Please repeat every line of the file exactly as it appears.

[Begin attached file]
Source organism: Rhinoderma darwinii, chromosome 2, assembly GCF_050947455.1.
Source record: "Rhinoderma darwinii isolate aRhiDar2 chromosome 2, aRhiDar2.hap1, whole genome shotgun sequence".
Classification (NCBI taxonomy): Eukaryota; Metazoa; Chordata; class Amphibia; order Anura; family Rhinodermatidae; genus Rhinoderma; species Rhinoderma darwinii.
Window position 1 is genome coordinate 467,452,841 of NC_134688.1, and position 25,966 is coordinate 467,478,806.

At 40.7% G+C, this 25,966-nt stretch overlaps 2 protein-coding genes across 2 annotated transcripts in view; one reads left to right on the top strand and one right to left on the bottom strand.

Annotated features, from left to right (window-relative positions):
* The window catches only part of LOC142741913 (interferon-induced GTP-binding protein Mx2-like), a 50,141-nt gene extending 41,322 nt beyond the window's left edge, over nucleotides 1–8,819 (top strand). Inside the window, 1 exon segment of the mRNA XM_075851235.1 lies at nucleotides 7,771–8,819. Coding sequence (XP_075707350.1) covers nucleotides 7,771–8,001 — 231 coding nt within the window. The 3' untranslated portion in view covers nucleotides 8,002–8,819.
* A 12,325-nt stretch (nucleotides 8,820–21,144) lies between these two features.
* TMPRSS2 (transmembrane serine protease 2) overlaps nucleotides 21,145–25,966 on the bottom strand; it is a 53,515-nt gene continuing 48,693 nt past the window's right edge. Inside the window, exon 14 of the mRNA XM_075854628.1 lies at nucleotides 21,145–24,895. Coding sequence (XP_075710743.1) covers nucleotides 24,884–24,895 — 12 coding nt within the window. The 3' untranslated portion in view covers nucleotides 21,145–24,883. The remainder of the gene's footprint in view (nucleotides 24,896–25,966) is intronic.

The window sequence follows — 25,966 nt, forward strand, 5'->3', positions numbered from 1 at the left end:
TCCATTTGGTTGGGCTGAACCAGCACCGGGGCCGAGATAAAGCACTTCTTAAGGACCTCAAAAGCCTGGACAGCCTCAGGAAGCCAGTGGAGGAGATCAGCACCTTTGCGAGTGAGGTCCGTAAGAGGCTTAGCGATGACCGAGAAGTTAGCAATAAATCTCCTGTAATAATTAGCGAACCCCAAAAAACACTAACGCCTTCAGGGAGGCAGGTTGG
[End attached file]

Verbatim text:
Source organism: Rhinoderma darwinii, chromosome 2, assembly GCF_050947455.1.
Source record: "Rhinoderma darwinii isolate aRhiDar2 chromosome 2, aRhiDar2.hap1, whole genome shotgun sequence".
Classification (NCBI taxonomy): Eukaryota; Metazoa; Chordata; class Amphibia; order Anura; family Rhinodermatidae; genus Rhinoderma; species Rhinoderma darwinii.
Window position 1 is genome coordinate 467,452,841 of NC_134688.1, and position 25,966 is coordinate 467,478,806.

At 40.7% G+C, this 25,966-nt stretch overlaps 2 protein-coding genes across 2 annotated transcripts in view; one reads left to right on the top strand and one right to left on the bottom strand.

Annotated features, from left to right (window-relative positions):
* The window catches only part of LOC142741913 (interferon-induced GTP-binding protein Mx2-like), a 50,141-nt gene extending 41,322 nt beyond the window's left edge, over nucleotides 1–8,819 (top strand). Inside the window, 1 exon segment of the mRNA XM_075851235.1 lies at nucleotides 7,771–8,819. Coding sequence (XP_075707350.1) covers nucleotides 7,771–8,001 — 231 coding nt within the window. The 3' untranslated portion in view covers nucleotides 8,002–8,819.
* A 12,325-nt stretch (nucleotides 8,820–21,144) lies between these two features.
* TMPRSS2 (transmembrane serine protease 2) overlaps nucleotides 21,145–25,966 on the bottom strand; it is a 53,515-nt gene continuing 48,693 nt past the window's right edge. Inside the window, exon 14 of the mRNA XM_075854628.1 lies at nucleotides 21,145–24,895. Coding sequence (XP_075710743.1) covers nucleotides 24,884–24,895 — 12 coding nt within the window. The 3' untranslated portion in view covers nucleotides 21,145–24,883. The remainder of the gene's footprint in view (nucleotides 24,896–25,966) is intronic.

The window sequence follows — 25,966 nt, forward strand, 5'->3', positions numbered from 1 at the left end:
TCCATTTGGTTGGGCTGAACCAGCACCGGGGCCGAGATAAAGCACTTCTTAAGGACCTCAAAAGCCTGGACAGCCTCAGGAAGCCAGTGGAGGAGATCAGCACCTTTGCGAGTGAGGTCCGTAAGAGGCTTAGCGATGACCGAGAAGTTAGCAATAAATCTCCTGTAATAATTAGCGAACCCCAAAAAACACTAACGCCTTCAGGGAGGCAGGTTGG